Post date: Oct 31, 2012 4:55:41 PM
Emma Lofgren, Lucille Johnson, Ramona Pearl, Shirley Fischer, Irene Trosky, Harriet Gornick, Lela Johnson, Loran Bollinger, Walt Larson, Iona Kuchenbuch. These are our brothers and sisters in Christ who have died in the faith since All Saints’ Day 2011. As I was thinking about November and All Saints’ Sunday this year (November 4th) I realized how many saints of First Lutheran have moved on to their heavenly homes in the last year. They all lived long, full Christian lives and we give thanks for their faithfulness among us. At the same time, we still miss them.
For us who live in the northern hemisphere, November means the dying of the landscape. The flowers are no more. The gardens are frosted and gone. The leaves on the trees have changed colors and fallen. It’s colder, wetter and darker outside. Winter is just around the corner. November causes us to pause and think about our own mortality in a healthy way. We all have only so much time on this earth. How will we use it and make the most of God’s gifts to us of our time and our talents? But whether we are blessed with long earthly lives or a shorter amount of earthly years, as Christians we can all look forward to an eternity with our Savior Jesus in the kingdom of God.
Our second reading for All Saints’ Sunday comes from Revelation 21 and gives us a glimpse of the full reign of God. Revelation 21:3-4—And I heard a loud voice from the throne saying, “See, the home of God is among mortals. He will dwell with them as their God; they will be his peoples, and God himself will be with them; he will wipe every tear from their eyes. Death will be no more; mourning and crying and pain will be no more, for the first things have passed away.”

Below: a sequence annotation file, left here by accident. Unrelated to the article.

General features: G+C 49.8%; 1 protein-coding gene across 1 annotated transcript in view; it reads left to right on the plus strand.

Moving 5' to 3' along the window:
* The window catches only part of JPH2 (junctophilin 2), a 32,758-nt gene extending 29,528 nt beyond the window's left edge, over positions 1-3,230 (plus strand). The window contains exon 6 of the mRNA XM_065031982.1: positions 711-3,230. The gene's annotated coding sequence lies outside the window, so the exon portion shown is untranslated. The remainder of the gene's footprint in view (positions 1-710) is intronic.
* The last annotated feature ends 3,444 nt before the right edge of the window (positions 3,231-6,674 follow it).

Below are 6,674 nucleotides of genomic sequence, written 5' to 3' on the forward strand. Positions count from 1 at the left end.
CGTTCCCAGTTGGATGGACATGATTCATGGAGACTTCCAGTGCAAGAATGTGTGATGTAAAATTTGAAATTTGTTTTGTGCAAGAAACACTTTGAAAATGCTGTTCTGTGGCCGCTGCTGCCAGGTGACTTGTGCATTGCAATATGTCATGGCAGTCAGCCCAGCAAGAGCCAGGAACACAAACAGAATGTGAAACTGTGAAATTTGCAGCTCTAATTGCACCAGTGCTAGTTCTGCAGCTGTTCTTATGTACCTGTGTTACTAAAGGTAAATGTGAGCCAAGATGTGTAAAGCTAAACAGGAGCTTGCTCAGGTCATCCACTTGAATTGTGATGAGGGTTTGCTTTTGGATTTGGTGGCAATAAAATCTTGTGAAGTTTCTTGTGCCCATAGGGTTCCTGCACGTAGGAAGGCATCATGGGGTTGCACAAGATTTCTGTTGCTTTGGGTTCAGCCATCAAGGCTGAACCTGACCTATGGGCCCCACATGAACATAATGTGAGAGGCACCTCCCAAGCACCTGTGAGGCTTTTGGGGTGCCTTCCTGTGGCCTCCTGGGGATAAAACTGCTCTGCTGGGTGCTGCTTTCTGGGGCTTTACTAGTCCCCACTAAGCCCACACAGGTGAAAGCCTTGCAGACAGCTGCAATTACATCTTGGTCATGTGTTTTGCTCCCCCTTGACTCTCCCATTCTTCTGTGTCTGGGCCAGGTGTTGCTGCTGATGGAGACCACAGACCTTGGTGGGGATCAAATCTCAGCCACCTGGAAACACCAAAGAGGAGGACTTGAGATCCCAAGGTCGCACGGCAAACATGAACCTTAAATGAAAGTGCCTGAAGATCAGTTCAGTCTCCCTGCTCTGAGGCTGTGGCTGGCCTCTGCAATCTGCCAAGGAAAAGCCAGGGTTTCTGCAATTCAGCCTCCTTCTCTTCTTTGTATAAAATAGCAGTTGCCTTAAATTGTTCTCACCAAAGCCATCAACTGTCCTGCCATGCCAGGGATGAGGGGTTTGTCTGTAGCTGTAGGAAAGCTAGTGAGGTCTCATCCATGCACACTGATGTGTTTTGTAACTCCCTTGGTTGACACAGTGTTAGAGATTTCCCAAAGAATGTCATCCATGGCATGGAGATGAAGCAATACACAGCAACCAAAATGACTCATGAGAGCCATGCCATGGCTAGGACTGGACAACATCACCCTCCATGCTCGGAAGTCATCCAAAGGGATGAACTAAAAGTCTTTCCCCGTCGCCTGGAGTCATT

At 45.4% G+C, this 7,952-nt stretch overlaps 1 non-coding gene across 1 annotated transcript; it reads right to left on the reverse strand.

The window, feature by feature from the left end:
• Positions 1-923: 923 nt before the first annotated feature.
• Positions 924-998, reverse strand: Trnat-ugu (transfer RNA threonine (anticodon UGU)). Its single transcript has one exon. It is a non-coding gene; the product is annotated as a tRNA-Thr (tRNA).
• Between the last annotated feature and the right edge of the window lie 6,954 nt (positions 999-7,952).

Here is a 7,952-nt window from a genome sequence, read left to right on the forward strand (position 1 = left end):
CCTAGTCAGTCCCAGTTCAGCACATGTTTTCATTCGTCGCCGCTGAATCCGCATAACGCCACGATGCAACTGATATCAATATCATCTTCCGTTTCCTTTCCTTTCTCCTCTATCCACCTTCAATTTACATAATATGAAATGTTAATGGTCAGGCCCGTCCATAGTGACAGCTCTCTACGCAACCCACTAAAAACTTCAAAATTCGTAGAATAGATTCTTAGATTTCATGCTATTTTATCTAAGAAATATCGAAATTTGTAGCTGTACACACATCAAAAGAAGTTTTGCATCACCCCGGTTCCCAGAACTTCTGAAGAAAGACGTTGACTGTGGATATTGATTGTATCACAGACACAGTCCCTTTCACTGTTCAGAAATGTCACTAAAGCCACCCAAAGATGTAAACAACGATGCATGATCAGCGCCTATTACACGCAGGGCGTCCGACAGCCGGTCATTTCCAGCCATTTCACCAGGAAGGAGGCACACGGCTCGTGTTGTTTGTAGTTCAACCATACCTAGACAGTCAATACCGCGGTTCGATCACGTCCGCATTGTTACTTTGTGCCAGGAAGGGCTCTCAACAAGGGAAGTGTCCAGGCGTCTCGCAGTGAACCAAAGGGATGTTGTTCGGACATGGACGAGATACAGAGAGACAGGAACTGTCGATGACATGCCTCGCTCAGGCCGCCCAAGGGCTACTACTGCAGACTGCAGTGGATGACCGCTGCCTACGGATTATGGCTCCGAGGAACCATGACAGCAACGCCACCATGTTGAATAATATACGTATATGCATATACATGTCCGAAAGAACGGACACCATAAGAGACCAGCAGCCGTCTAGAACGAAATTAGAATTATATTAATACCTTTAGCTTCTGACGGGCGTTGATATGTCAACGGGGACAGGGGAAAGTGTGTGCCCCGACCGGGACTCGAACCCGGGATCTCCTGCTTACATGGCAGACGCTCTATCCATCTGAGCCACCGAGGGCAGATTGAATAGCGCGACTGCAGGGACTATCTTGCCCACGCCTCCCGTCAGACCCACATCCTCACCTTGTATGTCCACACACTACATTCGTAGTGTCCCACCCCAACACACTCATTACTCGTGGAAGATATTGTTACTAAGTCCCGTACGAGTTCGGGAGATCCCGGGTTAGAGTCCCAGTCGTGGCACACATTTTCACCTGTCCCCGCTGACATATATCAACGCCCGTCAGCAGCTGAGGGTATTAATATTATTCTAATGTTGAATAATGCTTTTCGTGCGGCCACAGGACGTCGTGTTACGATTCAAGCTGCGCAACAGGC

The month of November, and the entire church year ends with Christ the King Sunday on November 25th. As we conclude one church year and before we begin a new one with the season of Advent, we celebrate Jesus as our true king: Christ as our savior and best ruler. In the Gospel reading for Christ the King Sunday, Jesus is on trial before Pontius Pilate. John 18 emphasizes that Jesus is not a national or political or economic king. But Jesus is our true king because he went to the cross for us. Our king died and rose again for us so that we might truly live.
Jesus answered, “My kingdom is not from this world…..For this I was born, and for this I came into the world, to testify to the truth. Everyone who belongs to the truth listens to my voice.” John 18:36-37. Jesus is not a worldly king, but in the Lord’s Prayer we do pray for the kingdom of God to come “On earth as it is in heaven.” So we ask ourselves, “In what ways can we live lives of peace and justice, so that we are in tune with the kingdom of God?”
May the good news of Christ’s victory over sin and death bring us peace, hope and joy this November and always. And may we follow our king Jesus more and more each day.
Peace in Christ,